By DENISE MAYCOCK
Tribune Freeport Reporter
FREEPORT – The Dart family had planned to spend the Easter holidays together in Grand Bahama, but that all turned into a “nightmare,” one of the seven relatives held hostage by armed intruders on Tuesday, told the London Daily Mail.
Wealthy British farmer Edgar Dart, 56, was brutally murdered in his mother’s luxury home in Emerald Bay. Family members, including his 13-year-old son, George, watched in horror as he lay dying in front of them, it was reported.
Dart was shot in the chest during a struggle with the gunman. His death is drawing a lot of media attention in Britain, and in Canada where he has lived for the past 16 years.
Philip Poole, Mr Dart’s brother-in-law, was told by his relatives that the entire ordeal was “horrific”. He said his 29-year-old son, Pip, was at the residence on Dunton Lane when three masked men broke in around 7am Tuesday.
The suspects were armed with a handgun and a machete.
Also held hostage in the home were Edgar’s mother, Joy, 79, and his brother Colin, 55, his brother’s wife Alison, in her 50s, and their 15-year-old son, Luke.
There had been unconfirmed reports that police may have made some arrests in connection with Dart’s murder, but it could not be confirmed up to press time on Thursday evening.
Calls to ACP Emrick Seymour were not returned.
Mr Poole, 58, told the Daily Mail that pressure must be put on the authorities to stop the killings in Grand Bahama.
“This is the sixth murder they’ve had there this year and something has got to be done about it,” he said.
“We’ve got to put pressure on the authorities to stop what’s happening because it’s an absolute tragedy.
“It used to be an island paradise, really idyllic, but it’s not like that any more I’m afraid and the authorities have to share in the blame. For our family, it’s a dream that’s turned into a nightmare.”
Mr Poole said the family had planned to spend the Easter holidays in the Bahamas to help Mrs Dart settle back in after the death of her 84-year-old husband, Colin, who died of cancer in December.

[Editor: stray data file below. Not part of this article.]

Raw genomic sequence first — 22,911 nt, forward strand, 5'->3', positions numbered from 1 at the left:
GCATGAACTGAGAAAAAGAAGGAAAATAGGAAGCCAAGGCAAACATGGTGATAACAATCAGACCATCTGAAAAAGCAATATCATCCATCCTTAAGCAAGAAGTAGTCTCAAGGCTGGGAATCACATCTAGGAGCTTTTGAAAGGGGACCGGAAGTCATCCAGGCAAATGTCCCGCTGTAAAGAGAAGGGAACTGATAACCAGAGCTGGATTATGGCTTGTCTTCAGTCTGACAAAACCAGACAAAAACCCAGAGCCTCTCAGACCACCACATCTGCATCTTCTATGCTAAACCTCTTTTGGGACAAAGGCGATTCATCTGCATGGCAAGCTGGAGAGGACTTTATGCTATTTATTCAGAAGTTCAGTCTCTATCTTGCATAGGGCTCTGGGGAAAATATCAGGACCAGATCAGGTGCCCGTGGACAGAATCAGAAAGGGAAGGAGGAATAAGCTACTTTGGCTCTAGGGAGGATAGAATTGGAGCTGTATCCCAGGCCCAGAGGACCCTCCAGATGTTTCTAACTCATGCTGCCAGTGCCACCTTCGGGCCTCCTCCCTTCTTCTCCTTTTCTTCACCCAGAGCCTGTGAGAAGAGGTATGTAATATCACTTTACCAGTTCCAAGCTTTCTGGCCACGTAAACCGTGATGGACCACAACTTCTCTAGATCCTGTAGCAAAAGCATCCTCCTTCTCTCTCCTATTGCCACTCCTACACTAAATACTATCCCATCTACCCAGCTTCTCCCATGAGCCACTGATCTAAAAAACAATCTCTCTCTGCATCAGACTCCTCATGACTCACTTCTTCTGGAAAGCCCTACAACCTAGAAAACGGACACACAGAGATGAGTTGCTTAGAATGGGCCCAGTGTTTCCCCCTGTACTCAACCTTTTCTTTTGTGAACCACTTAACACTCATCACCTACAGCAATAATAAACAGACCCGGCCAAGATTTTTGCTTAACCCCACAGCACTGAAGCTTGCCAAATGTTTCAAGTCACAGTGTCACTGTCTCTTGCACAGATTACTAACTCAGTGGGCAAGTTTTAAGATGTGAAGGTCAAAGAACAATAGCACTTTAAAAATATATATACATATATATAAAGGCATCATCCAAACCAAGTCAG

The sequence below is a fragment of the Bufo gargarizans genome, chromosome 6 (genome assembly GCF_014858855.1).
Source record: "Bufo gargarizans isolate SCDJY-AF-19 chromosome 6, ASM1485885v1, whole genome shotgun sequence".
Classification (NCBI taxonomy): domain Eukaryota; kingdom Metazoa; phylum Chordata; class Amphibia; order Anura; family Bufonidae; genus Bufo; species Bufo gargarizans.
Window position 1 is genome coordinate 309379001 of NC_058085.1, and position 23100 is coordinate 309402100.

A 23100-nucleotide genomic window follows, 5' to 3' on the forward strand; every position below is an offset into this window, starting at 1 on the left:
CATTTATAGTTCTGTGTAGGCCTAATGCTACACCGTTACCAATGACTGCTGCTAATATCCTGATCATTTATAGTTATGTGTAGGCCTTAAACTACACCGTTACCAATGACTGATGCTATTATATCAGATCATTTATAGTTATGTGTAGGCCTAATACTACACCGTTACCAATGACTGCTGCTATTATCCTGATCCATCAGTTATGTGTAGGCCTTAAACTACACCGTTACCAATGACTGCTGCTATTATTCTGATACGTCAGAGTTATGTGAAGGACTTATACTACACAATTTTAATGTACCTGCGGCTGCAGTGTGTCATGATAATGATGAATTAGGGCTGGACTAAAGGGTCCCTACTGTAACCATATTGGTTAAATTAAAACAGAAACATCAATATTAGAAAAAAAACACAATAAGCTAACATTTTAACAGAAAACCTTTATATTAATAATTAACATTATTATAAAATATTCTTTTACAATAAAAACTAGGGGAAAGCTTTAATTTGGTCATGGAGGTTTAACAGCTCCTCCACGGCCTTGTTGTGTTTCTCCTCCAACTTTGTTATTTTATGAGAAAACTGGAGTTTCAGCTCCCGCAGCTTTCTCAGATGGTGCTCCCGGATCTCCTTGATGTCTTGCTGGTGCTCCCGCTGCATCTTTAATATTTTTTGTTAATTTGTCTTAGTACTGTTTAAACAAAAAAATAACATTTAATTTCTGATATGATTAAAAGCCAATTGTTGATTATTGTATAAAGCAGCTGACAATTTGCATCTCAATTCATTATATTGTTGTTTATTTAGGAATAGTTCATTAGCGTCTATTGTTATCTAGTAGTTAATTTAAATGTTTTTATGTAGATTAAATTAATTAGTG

“I just cannot believe that something as horrific as this has happened,” he said.
After shooting Mr Dart, the robbers tied up the family with duct tape. They cut telephone lines and searched the residence, taking jewellery and other personal items.
Mr Poole said that one of the assailants also attacked and injured his son with the machete.
“Crime is on the increase on the island, but they try to hush it up because it’s bad for business. But if they want a healthy tourist trade the best thing they can do is not have it happen in the first place,” he told London’s Daily Mail.
“If they want to keep the Bahamas as a haven for holidaymakers and retirees and the banking industry, then they’ve got to get themselves sorted out.”
It is not known when the elder Dart, a wealthy Devon entrepreneur, built the home in Grand Bahama. The large residence, located on the Grand Lucayan Waterway, was very conspicuous and could be seen from the Casuarina Bridge.
According to the Daily Mail, the farmer and businessman had made his fortune as a fruit and vegetable wholesaler, packaging pre-washed produce for supermarkets after inventing his own potato-washing machine in the 1950s.
“The house is really quite palatial, with beautiful gardens,” Mr Poole said. “Colin and Joy put a lot of time into making the house what it was. They were big friends of the Bahamas.”
He said his brother-in-law, Edgar, and Edgar’s father, Colin, were “both big men, terrific guys, larger than life figures.”
“It’s terrible to think about what has happened and what Joy must be going through. Apparently, when the men burst into the house Edgar remonstrated with them. During a struggle the gun went off. The gang then tied everyone up, including Joy and George, and ransacked the house,” he recalled.
“Alison managed to free herself and raised the alarm, but nothing could be done for Edgar, unfortunately,” Mr Poole said.
Mr Poole reported that Dart’s son, George, has left the island with his mother, Adele. They have returned to the farm in Winnipeg, Canada, where Mr Dart had emigrated to 16 years earlier from Topsham near Exeter.